At a young age, he was inspired by the kebab vendors in Lucknow, and when he was 11 he started cooking sweet rice for a langar. Ranveer Brar, Indian chef and TV host, and judge on reality shows such as MasterChef India, has travelled far and wide, cooking and setting up restaurants in Mumbai, Canada and Boston, and working with some of the best hospitality brands across the world. His first book published in 2016 was titled Come into My Kitchen.
The celebrity chef describes himself in three words: stubborn, shameless, and blessed. And as we catch up with him in Bengaluru at the World on a Plate event where he interacts with fans and patiently poses for pictures, he talks about his food philosophy, the Indian food industry and its changing trends.
Small-town folk make it big
Ranveer points out how some of the most successful chefs today in Indian television, be it Vikas Khanna, Sanjeev Kapoor, Ajay Chopra or Ranveer himself, are not from the big cities.
“The biggest takeaway for me is that we are all small-town kids,” he says. “This business allows you the space, will and freedom to succeed and if you have the keen desire to prove yourself, then this is the business you have to be in. That is how I see it. I see it purely as an industry that allows you to break the rules and prove yourself.”
To succeed in this industry what one needs is focus. “We are a very lucky generation. We didn’t have too many distractions and our path was very clear when we started working. Now there are many opportunities but distractions too. Sticking to the basics and staying focused are the two attributes that you need to carry with you.”
For Ranveer, his soul food is khichdi (a savoury dish made with pulses and rice), which he enjoys with a dollop of ghee. Ask him where his roots lie, in Lucknow or in Punjab, and pat comes the reply, “I am very lucky to be a mixture of Lucknow and Punjab with their contrasting cultures - one is subtle, very refined and delicate and the other is very robust, very in-your-face and very real. Not to say Lucknow is not real but Punjab is more in-your-face. To come genetically from one culture and to have grown up in another gives you a perspective of both sides. And that’s why I feel that I lie somewhere in the middle of Lucknow and Punjab.”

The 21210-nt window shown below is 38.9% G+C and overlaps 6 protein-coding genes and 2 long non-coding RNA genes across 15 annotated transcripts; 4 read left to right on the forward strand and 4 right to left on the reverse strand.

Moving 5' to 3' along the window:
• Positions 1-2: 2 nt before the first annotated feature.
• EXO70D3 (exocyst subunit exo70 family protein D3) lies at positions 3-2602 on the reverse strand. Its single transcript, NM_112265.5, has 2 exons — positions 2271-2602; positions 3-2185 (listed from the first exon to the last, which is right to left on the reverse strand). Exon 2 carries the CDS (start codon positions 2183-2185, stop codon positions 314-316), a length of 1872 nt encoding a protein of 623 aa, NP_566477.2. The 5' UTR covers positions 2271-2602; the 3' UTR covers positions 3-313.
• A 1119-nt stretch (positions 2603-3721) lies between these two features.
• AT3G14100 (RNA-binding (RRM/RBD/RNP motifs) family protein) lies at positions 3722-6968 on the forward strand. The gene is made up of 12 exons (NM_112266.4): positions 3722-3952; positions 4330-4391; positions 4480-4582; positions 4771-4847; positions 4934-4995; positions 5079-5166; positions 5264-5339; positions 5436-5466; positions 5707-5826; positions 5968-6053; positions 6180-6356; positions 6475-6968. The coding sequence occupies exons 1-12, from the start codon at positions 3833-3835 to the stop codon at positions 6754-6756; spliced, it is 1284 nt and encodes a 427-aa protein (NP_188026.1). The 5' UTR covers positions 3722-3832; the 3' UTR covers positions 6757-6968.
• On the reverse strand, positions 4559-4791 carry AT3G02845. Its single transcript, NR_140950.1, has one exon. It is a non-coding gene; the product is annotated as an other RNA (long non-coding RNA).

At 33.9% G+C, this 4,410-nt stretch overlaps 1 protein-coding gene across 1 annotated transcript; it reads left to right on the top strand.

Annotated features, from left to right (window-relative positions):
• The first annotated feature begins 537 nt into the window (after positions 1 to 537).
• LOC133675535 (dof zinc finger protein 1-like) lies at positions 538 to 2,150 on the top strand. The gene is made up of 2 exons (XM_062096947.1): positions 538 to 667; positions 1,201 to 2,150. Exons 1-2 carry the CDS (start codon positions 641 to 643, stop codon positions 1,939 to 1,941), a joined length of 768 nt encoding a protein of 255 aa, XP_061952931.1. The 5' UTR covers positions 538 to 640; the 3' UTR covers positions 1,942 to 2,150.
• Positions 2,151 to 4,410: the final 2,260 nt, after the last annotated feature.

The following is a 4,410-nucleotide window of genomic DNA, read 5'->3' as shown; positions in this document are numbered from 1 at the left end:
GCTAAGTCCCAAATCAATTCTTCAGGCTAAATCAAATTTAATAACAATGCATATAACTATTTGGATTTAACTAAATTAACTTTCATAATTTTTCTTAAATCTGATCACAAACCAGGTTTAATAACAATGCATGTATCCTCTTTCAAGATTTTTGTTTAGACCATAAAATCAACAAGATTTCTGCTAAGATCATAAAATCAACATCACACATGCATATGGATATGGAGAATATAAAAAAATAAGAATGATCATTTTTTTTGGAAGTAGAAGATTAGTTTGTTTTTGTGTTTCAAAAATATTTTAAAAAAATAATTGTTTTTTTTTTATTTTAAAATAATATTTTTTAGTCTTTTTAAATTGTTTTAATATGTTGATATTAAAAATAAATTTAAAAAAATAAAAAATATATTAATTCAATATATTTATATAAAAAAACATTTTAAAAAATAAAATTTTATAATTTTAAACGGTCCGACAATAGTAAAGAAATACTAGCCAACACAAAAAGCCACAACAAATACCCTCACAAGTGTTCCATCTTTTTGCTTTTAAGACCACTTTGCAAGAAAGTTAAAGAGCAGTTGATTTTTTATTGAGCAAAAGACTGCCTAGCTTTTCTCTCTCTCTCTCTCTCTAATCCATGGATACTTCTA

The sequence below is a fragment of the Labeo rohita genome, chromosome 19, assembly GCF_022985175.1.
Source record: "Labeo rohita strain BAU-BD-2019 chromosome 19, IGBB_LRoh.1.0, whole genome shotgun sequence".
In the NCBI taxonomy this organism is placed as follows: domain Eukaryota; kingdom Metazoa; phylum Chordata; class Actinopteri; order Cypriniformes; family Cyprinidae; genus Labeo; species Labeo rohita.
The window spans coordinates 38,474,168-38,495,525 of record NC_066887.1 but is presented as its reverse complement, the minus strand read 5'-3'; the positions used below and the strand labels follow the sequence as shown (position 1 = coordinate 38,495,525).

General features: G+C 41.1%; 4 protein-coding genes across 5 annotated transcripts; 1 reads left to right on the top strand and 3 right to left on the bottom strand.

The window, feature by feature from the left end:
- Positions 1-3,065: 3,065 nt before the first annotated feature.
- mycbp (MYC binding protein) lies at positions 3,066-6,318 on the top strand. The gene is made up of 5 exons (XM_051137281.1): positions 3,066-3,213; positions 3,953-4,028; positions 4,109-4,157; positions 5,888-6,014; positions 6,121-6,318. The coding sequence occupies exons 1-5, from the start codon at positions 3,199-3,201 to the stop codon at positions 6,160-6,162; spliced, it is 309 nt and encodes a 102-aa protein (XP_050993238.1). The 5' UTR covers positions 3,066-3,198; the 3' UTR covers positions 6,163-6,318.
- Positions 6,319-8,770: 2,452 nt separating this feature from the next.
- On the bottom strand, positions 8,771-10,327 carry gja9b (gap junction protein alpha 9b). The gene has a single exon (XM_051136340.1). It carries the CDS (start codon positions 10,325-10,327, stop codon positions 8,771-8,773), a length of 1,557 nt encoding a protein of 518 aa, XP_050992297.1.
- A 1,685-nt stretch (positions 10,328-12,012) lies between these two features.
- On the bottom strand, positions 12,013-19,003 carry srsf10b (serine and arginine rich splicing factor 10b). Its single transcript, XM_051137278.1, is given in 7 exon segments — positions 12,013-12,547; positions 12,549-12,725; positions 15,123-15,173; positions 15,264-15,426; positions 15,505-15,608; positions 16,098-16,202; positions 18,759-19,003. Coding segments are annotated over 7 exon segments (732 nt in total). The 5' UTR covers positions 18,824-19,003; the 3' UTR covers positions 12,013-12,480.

Food is about emotions
Ranveer feels that food is linked with emotions. “Khane se bhav ka nirvah hota hai,” he says, which means food transfers emotions. “The five fingers are the five rasas and from these rasas we get rasoi. So every time you are cooking you are transferring emotions. If it’s made with joy and love, the food will be received happily,” he quips.
Given the stress levels, the travel and the tasks on his plate, how does he find peace? “I make mistakes. If I hold myself accountable for everything every time, it’s not good. So I have learnt to forgive myself and others around me. It doesn’t mean going back on standards; it just means allowing myself to breathe easy and get back with same vigour the next day. The other thing that I do is I pray. For me spirituality is not following any religion but finding a connection with a universal entity as the one body that can take it all. This really helps me.”
Ranveer says that one of the major trends he has seen is that people are not just consuming food but are craving an experience. “People are more curious today and consuming not just food, but the stories around food. The Indian consumer is not just consuming a product, they are consuming an experience. That is a big change that has happened. Also, I see a certain sense of pride that has come to the Indian consumers in the last few three years or so, where desi is cool. You are proud to call yourself an Indian and eat Indian. That’s beautiful,” he adds.